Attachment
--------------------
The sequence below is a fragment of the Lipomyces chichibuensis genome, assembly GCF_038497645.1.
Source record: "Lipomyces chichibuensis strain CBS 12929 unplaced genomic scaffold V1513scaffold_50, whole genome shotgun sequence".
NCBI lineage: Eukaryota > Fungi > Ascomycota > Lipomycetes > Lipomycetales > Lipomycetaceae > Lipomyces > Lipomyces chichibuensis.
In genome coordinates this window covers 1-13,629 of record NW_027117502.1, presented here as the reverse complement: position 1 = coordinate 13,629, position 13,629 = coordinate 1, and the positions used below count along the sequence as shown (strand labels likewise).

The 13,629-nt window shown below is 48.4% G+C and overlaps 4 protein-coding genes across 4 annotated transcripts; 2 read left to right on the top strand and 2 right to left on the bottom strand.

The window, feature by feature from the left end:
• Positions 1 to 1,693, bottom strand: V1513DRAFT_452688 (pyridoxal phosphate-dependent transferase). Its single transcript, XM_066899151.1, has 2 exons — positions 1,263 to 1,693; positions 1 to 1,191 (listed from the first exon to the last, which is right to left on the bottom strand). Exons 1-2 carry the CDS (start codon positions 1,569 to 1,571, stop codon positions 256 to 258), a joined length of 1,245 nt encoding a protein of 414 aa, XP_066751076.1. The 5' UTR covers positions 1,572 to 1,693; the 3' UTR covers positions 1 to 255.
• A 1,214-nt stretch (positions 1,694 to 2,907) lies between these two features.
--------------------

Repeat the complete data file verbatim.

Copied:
The sequence below is a fragment of the Lipomyces chichibuensis genome, assembly GCF_038497645.1.
Source record: "Lipomyces chichibuensis strain CBS 12929 unplaced genomic scaffold V1513scaffold_50, whole genome shotgun sequence".
NCBI lineage: Eukaryota > Fungi > Ascomycota > Lipomycetes > Lipomycetales > Lipomycetaceae > Lipomyces > Lipomyces chichibuensis.
In genome coordinates this window covers 1-13,629 of record NW_027117502.1, presented here as the reverse complement: position 1 = coordinate 13,629, position 13,629 = coordinate 1, and the positions used below count along the sequence as shown (strand labels likewise).

The 13,629-nt window shown below is 48.4% G+C and overlaps 4 protein-coding genes across 4 annotated transcripts; 2 read left to right on the top strand and 2 right to left on the bottom strand.

The window, feature by feature from the left end:
• Positions 1 to 1,693, bottom strand: V1513DRAFT_452688 (pyridoxal phosphate-dependent transferase). Its single transcript, XM_066899151.1, has 2 exons — positions 1,263 to 1,693; positions 1 to 1,191 (listed from the first exon to the last, which is right to left on the bottom strand). Exons 1-2 carry the CDS (start codon positions 1,569 to 1,571, stop codon positions 256 to 258), a joined length of 1,245 nt encoding a protein of 414 aa, XP_066751076.1. The 5' UTR covers positions 1,572 to 1,693; the 3' UTR covers positions 1 to 255.
• A 1,214-nt stretch (positions 1,694 to 2,907) lies between these two features.